With first-quarter earnings season all but complete, it is accurate to say some sectors and the corresponding exchange traded funds saw far better earnings growth than others. That is to say, overall first-quarter earnings growth was tepid.
“Despite a 4.6 percentage point improvement in growth from the trough of -1.2% seen on April 10, first-quarter 2014 still marks the weakest quarter for profit growth since the third quarter of 2012 (2.4%). EPS also remain suppressed at $27.59, missing last quarter’s all-time record by $0.88,” said S&P Capital IQ in a new research note.
S&P Capital notes the stodgy, often slow-moving telecom and utilities sectors were the primary drivers of first-quarter EPS growth for the S&P 500 with growth rates of 42.6% and 24%, respectively.
Year-to-date, the Utilities Select Sector SPDR (NYSEArca: XLU) is the top performer among the nine sector SDPR ETFs. XLU entered Wednesday with a 2014 gain of 14.7%, as utilities have benefited from slumping Treasury yields.
Investors have poured $683.5 million into XLU this year, an indication of the shift away from momentum sectors to more docile, income-generating fare. XLU, which has a dividend yield of 3.43%, is historically the best of the nine SPDRs during the month of June. S&P Capital IQ rates the ETF overweight. [Best Sector ETFs for June]
Weak links in terms of first-quarter earnings growth included the financial services and materials sectors.
“It should be no surprise at this point that financial companies were the biggest laggards during the quarter. Indeed, the ex-financials growth rate for the S&P 500 is much improved at 6.2%, showing how heavily the sector weighed on the overall index. Big misses from JPMorgan Chase (NYSE: JPM) and Bank of America (NYSE: BAC) drove the sector further into the red, with Bank of America expecting losses toextend into the second quarter,” said S&P Capital IQ.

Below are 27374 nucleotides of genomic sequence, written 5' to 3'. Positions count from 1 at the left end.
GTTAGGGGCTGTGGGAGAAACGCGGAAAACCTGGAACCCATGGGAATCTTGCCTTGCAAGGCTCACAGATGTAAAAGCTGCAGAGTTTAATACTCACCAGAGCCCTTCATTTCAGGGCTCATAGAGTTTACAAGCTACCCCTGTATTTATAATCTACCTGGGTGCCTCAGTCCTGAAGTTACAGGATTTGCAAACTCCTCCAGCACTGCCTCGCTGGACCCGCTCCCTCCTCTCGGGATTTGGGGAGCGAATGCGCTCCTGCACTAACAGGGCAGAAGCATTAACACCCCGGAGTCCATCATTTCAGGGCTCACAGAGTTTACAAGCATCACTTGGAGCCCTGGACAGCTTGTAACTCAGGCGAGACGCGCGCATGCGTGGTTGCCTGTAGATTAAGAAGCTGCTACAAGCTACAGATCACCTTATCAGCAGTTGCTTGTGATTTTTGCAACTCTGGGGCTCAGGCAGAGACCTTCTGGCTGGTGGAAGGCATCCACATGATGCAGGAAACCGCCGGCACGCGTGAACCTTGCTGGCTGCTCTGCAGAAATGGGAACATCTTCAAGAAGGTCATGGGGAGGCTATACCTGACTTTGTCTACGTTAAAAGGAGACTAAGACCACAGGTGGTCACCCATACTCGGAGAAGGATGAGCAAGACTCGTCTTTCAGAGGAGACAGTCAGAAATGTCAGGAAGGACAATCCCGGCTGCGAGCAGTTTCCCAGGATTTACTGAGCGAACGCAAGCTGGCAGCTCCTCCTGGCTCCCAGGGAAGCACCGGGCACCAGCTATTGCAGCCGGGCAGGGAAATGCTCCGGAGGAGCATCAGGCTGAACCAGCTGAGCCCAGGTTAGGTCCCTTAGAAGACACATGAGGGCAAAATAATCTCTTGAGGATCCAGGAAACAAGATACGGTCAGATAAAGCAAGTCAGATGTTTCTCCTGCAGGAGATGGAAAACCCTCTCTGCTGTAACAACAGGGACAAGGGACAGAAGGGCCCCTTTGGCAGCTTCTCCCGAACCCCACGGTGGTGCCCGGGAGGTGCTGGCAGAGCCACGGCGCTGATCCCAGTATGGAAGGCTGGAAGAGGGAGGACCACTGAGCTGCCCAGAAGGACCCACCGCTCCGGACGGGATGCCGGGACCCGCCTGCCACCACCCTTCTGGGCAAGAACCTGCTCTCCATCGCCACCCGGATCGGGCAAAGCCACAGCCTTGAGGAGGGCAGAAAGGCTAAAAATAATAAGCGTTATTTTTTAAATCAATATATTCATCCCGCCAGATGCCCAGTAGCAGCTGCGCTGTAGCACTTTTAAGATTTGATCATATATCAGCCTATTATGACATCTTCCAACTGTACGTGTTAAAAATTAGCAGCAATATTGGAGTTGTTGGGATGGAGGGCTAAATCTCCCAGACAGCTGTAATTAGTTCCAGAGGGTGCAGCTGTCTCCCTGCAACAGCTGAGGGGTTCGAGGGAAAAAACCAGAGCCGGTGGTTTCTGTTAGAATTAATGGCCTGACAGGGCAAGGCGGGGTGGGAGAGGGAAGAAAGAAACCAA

The Financial Select Sector SPDR (NYSEArca: XLF), the largest U.S. sector ETF, is up 3% year-to-date and currently trades within spitting distance of its 52-week. Those are arguably impressive feats when considering XLF and rival financial services ETFs have had to deal with the Federal Reserve rejecting Citigroup’s (NYSE: C) plans to return capital to shareholders and Bank of America rescinding its dividend increase. [Bank ETFs Deal With BofA Dividend News]
Those stocks combine for 11% of XLF. Diversified financial services were also hit by EPS declines.
“The diversified financials services industry had earnings declines of 43% relative to the prior year. This industry weakness also masked the 20% and 19%, growth for the Real Estate Investment Trusts (REITs)and insurance industries.,” said S&P Capital IQ.